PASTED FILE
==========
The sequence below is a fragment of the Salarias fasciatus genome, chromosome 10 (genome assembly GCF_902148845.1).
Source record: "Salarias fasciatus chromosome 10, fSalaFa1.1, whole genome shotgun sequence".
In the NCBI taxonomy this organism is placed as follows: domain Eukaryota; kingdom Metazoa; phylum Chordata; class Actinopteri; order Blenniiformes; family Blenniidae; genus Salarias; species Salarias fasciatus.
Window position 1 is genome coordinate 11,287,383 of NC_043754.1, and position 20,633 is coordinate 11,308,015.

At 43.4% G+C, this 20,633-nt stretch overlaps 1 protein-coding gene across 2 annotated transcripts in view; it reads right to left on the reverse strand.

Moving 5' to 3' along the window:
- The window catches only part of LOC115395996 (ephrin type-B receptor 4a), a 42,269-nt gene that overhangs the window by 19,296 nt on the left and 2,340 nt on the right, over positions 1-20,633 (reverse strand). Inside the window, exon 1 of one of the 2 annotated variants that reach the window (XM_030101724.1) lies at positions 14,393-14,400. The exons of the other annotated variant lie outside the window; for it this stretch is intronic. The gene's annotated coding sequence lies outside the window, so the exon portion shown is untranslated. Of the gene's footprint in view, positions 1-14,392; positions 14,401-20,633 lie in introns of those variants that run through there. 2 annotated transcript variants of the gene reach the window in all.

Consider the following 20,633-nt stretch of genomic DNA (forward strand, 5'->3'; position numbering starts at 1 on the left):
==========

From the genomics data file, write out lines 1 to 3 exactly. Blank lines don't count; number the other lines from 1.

The sequence below is a fragment of the Salarias fasciatus genome, chromosome 10 (genome assembly GCF_902148845.1).
Source record: "Salarias fasciatus chromosome 10, fSalaFa1.1, whole genome shotgun sequence".
In the NCBI taxonomy this organism is placed as follows: domain Eukaryota; kingdom Metazoa; phylum Chordata; class Actinopteri; order Blenniiformes; family Blenniidae; genus Salarias; species Salarias fasciatus.